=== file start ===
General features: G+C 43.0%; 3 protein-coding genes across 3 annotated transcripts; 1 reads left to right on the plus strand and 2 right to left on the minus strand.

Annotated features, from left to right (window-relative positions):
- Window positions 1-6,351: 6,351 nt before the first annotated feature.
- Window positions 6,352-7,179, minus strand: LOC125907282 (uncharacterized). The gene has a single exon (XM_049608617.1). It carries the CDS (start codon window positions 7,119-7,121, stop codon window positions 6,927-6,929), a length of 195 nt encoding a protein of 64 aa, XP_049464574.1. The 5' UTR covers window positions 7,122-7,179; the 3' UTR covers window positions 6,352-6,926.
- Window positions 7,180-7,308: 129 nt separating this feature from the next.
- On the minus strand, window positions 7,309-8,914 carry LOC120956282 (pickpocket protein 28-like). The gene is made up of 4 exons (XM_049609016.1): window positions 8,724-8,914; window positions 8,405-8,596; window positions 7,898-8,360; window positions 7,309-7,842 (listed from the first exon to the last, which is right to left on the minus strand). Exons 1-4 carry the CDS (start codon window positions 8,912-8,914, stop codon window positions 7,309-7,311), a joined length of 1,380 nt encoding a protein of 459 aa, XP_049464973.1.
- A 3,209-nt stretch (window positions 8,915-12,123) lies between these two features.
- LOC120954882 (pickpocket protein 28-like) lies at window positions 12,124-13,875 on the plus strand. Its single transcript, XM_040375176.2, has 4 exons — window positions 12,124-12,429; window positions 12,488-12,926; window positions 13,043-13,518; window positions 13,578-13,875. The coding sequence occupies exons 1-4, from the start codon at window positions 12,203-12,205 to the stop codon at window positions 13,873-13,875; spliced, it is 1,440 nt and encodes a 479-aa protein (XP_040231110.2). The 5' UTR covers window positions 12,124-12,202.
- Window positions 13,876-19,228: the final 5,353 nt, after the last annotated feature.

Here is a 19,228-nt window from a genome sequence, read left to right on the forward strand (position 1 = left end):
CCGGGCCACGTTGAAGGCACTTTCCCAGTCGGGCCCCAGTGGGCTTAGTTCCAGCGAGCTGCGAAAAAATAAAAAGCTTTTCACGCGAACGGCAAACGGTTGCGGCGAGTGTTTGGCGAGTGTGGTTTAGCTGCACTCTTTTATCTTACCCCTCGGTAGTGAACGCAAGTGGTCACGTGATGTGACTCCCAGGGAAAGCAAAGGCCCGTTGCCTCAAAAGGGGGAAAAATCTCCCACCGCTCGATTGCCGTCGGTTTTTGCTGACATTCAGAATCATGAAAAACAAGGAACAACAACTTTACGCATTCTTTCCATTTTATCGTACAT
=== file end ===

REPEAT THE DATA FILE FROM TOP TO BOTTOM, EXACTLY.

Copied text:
General features: G+C 43.0%; 3 protein-coding genes across 3 annotated transcripts; 1 reads left to right on the plus strand and 2 right to left on the minus strand.

Annotated features, from left to right (window-relative positions):
- Window positions 1-6,351: 6,351 nt before the first annotated feature.
- Window positions 6,352-7,179, minus strand: LOC125907282 (uncharacterized). The gene has a single exon (XM_049608617.1). It carries the CDS (start codon window positions 7,119-7,121, stop codon window positions 6,927-6,929), a length of 195 nt encoding a protein of 64 aa, XP_049464574.1. The 5' UTR covers window positions 7,122-7,179; the 3' UTR covers window positions 6,352-6,926.
- Window positions 7,180-7,308: 129 nt separating this feature from the next.
- On the minus strand, window positions 7,309-8,914 carry LOC120956282 (pickpocket protein 28-like). The gene is made up of 4 exons (XM_049609016.1): window positions 8,724-8,914; window positions 8,405-8,596; window positions 7,898-8,360; window positions 7,309-7,842 (listed from the first exon to the last, which is right to left on the minus strand). Exons 1-4 carry the CDS (start codon window positions 8,912-8,914, stop codon window positions 7,309-7,311), a joined length of 1,380 nt encoding a protein of 459 aa, XP_049464973.1.
- A 3,209-nt stretch (window positions 8,915-12,123) lies between these two features.
- LOC120954882 (pickpocket protein 28-like) lies at window positions 12,124-13,875 on the plus strand. Its single transcript, XM_040375176.2, has 4 exons — window positions 12,124-12,429; window positions 12,488-12,926; window positions 13,043-13,518; window positions 13,578-13,875. The coding sequence occupies exons 1-4, from the start codon at window positions 12,203-12,205 to the stop codon at window positions 13,873-13,875; spliced, it is 1,440 nt and encodes a 479-aa protein (XP_040231110.2). The 5' UTR covers window positions 12,124-12,202.
- Window positions 13,876-19,228: the final 5,353 nt, after the last annotated feature.

Here is a 19,228-nt window from a genome sequence, read left to right on the forward strand (position 1 = left end):
CCGGGCCACGTTGAAGGCACTTTCCCAGTCGGGCCCCAGTGGGCTTAGTTCCAGCGAGCTGCGAAAAAATAAAAAGCTTTTCACGCGAACGGCAAACGGTTGCGGCGAGTGTTTGGCGAGTGTGGTTTAGCTGCACTCTTTTATCTTACCCCTCGGTAGTGAACGCAAGTGGTCACGTGATGTGACTCCCAGGGAAAGCAAAGGCCCGTTGCCTCAAAAGGGGGAAAAATCTCCCACCGCTCGATTGCCGTCGGTTTTTGCTGACATTCAGAATCATGAAAAACAAGGAACAACAACTTTACGCATTCTTTCCATTTTATCGTACAT